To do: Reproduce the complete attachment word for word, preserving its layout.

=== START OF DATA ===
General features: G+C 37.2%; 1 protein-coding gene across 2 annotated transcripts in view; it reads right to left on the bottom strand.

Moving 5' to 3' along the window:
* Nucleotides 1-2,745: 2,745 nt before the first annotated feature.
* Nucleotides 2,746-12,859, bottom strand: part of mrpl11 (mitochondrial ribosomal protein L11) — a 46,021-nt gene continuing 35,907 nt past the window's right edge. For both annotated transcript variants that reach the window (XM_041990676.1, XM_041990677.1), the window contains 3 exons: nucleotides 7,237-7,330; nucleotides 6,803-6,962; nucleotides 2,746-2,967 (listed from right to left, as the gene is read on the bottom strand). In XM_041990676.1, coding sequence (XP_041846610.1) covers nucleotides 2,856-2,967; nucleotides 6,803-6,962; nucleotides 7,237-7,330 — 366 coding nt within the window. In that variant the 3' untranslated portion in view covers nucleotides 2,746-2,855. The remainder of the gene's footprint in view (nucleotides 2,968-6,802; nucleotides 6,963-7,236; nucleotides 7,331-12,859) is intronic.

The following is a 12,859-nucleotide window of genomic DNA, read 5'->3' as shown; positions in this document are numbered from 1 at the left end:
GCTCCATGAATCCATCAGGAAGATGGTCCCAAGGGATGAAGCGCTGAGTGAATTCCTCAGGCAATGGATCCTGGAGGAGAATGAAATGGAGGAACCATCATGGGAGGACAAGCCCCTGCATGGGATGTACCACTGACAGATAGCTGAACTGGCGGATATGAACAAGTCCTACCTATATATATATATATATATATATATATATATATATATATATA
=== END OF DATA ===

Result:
General features: G+C 37.2%; 1 protein-coding gene across 2 annotated transcripts in view; it reads right to left on the bottom strand.

Moving 5' to 3' along the window:
* Nucleotides 1-2,745: 2,745 nt before the first annotated feature.
* Nucleotides 2,746-12,859, bottom strand: part of mrpl11 (mitochondrial ribosomal protein L11) — a 46,021-nt gene continuing 35,907 nt past the window's right edge. For both annotated transcript variants that reach the window (XM_041990676.1, XM_041990677.1), the window contains 3 exons: nucleotides 7,237-7,330; nucleotides 6,803-6,962; nucleotides 2,746-2,967 (listed from right to left, as the gene is read on the bottom strand). In XM_041990676.1, coding sequence (XP_041846610.1) covers nucleotides 2,856-2,967; nucleotides 6,803-6,962; nucleotides 7,237-7,330 — 366 coding nt within the window. In that variant the 3' untranslated portion in view covers nucleotides 2,746-2,855. The remainder of the gene's footprint in view (nucleotides 2,968-6,802; nucleotides 6,963-7,236; nucleotides 7,331-12,859) is intronic.

The following is a 12,859-nucleotide window of genomic DNA, read 5'->3' as shown; positions in this document are numbered from 1 at the left end:
GCTCCATGAATCCATCAGGAAGATGGTCCCAAGGGATGAAGCGCTGAGTGAATTCCTCAGGCAATGGATCCTGGAGGAGAATGAAATGGAGGAACCATCATGGGAGGACAAGCCCCTGCATGGGATGTACCACTGACAGATAGCTGAACTGGCGGATATGAACAAGTCCTACCTATATATATATATATATATATATATATATATATATATATATA